Q: Why does money have value?
A: Money doesn't have any inherent value. It is simply pieces of paper or numbers in a ledger. A car has value because it can help you get where you need to go. Water has a value because it has a use; if you dont drink enough of it you will die. Unless you enjoy looking at pictures of deceased national heroes, money has no more use than any other piece of paper.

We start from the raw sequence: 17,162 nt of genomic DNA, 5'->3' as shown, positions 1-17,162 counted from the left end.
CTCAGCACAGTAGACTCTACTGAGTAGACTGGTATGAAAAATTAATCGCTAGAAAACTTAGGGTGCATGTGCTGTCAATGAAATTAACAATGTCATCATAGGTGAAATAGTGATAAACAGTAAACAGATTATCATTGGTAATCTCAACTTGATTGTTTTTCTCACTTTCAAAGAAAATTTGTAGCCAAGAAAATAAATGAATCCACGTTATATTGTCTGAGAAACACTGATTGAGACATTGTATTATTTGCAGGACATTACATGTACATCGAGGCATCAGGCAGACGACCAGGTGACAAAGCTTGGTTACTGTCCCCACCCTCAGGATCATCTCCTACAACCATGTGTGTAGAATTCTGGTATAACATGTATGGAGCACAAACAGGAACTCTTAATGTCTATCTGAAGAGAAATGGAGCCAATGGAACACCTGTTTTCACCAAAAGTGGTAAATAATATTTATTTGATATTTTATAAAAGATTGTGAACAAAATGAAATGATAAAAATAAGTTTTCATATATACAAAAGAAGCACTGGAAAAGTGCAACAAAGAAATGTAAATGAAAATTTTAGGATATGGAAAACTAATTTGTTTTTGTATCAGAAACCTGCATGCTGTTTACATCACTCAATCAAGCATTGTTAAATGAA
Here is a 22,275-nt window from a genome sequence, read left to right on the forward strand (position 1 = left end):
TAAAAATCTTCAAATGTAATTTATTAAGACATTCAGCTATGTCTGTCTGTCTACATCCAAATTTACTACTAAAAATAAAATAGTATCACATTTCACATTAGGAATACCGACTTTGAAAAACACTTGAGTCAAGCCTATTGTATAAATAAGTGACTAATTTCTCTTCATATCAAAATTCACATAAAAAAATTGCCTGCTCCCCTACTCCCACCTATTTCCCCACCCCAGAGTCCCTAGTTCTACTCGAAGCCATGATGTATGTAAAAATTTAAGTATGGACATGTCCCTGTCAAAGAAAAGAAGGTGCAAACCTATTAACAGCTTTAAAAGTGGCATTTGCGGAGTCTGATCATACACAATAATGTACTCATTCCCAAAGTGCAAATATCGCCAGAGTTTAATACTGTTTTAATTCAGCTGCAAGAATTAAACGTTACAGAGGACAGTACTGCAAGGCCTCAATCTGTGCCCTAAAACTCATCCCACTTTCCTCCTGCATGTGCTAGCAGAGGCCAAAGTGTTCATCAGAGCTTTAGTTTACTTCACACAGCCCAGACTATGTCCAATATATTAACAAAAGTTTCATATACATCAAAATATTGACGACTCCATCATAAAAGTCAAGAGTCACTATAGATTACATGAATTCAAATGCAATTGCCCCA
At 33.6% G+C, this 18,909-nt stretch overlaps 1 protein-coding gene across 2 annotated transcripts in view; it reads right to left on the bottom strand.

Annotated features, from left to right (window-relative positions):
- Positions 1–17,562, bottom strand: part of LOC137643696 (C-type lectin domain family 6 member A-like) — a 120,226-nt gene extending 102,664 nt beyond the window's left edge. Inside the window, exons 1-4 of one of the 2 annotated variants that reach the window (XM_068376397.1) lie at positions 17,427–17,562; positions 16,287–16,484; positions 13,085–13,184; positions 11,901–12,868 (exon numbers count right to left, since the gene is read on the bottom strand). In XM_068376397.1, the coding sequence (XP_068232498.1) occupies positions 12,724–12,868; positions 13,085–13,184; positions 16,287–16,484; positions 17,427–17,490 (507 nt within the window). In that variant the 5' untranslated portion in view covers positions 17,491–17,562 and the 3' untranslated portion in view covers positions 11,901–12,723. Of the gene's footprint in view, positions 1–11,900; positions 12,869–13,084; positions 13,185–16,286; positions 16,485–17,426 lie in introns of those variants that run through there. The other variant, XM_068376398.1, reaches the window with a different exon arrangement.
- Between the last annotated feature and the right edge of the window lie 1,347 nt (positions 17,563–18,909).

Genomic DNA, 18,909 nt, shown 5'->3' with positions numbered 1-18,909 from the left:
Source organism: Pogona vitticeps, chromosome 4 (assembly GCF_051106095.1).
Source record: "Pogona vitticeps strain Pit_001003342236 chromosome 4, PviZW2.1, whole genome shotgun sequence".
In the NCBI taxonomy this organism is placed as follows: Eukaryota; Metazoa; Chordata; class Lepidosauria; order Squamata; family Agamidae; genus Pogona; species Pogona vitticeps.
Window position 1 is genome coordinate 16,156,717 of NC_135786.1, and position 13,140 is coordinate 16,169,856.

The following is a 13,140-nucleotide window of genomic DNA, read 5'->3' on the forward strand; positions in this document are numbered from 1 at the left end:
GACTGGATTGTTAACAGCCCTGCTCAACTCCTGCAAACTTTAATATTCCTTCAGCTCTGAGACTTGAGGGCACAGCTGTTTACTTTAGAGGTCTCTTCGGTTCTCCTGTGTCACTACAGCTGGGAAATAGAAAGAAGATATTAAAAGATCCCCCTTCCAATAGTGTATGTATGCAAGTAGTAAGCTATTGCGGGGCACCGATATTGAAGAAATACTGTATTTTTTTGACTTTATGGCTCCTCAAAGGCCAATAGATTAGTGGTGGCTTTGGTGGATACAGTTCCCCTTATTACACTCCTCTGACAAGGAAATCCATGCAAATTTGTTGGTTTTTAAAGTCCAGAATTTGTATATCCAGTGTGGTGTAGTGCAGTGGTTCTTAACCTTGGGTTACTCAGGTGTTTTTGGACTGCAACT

It didn't always work this way. In the past money was in the form of coins, generally composed of precious metals such as gold and silver. The value of the coins was roughly based on the value of the metals they contained, because you could always melt the coins down and use the metal for other purposes. Until a few decades ago paper money in different countries was based on the gold standard or silver standard or some combination of the two. This meant that you could take some paper money to the government, who would exchange it for some gold or some silver based on an exchange rate set by the government. The gold standard lasted until 1971 when President Nixon announced that the United States would no longer exchange dollars for gold. This ended the Bretton Woods system, which will be the focus of a future article. Now the United States is on a system of fiat money, which is not tied to any other commodity. So these pieces of paper in your pocket are nothing but pieces of paper.
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